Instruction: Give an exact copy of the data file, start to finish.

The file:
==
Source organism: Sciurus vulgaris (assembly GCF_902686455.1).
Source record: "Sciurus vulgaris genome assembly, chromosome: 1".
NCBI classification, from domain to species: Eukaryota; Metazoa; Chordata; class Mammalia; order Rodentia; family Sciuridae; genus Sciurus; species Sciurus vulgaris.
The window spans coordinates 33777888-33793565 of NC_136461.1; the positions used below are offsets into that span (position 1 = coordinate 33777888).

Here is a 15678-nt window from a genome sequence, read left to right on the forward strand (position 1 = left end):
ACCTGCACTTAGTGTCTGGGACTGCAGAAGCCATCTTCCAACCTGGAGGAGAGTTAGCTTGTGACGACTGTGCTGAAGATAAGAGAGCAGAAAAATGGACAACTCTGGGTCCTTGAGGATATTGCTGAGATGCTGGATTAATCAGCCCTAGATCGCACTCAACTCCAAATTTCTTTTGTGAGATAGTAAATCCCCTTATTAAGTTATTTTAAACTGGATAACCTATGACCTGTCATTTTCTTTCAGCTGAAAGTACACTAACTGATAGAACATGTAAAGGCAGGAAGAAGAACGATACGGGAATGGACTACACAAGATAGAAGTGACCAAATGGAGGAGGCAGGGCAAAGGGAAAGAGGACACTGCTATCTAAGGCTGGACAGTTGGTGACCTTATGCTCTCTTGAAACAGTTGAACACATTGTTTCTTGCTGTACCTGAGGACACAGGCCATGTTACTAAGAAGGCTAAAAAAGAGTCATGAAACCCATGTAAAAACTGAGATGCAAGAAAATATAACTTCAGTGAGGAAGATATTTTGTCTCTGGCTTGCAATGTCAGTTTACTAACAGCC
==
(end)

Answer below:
Source organism: Sciurus vulgaris (assembly GCF_902686455.1).
Source record: "Sciurus vulgaris genome assembly, chromosome: 1".
NCBI classification, from domain to species: Eukaryota; Metazoa; Chordata; class Mammalia; order Rodentia; family Sciuridae; genus Sciurus; species Sciurus vulgaris.
The window spans coordinates 33777888-33793565 of NC_136461.1; the positions used below are offsets into that span (position 1 = coordinate 33777888).

Here is a 15678-nt window from a genome sequence, read left to right on the forward strand (position 1 = left end):
ACCTGCACTTAGTGTCTGGGACTGCAGAAGCCATCTTCCAACCTGGAGGAGAGTTAGCTTGTGACGACTGTGCTGAAGATAAGAGAGCAGAAAAATGGACAACTCTGGGTCCTTGAGGATATTGCTGAGATGCTGGATTAATCAGCCCTAGATCGCACTCAACTCCAAATTTCTTTTGTGAGATAGTAAATCCCCTTATTAAGTTATTTTAAACTGGATAACCTATGACCTGTCATTTTCTTTCAGCTGAAAGTACACTAACTGATAGAACATGTAAAGGCAGGAAGAAGAACGATACGGGAATGGACTACACAAGATAGAAGTGACCAAATGGAGGAGGCAGGGCAAAGGGAAAGAGGACACTGCTATCTAAGGCTGGACAGTTGGTGACCTTATGCTCTCTTGAAACAGTTGAACACATTGTTTCTTGCTGTACCTGAGGACACAGGCCATGTTACTAAGAAGGCTAAAAAAGAGTCATGAAACCCATGTAAAAACTGAGATGCAAGAAAATATAACTTCAGTGAGGAAGATATTTTGTCTCTGGCTTGCAATGTCAGTTTACTAACAGCC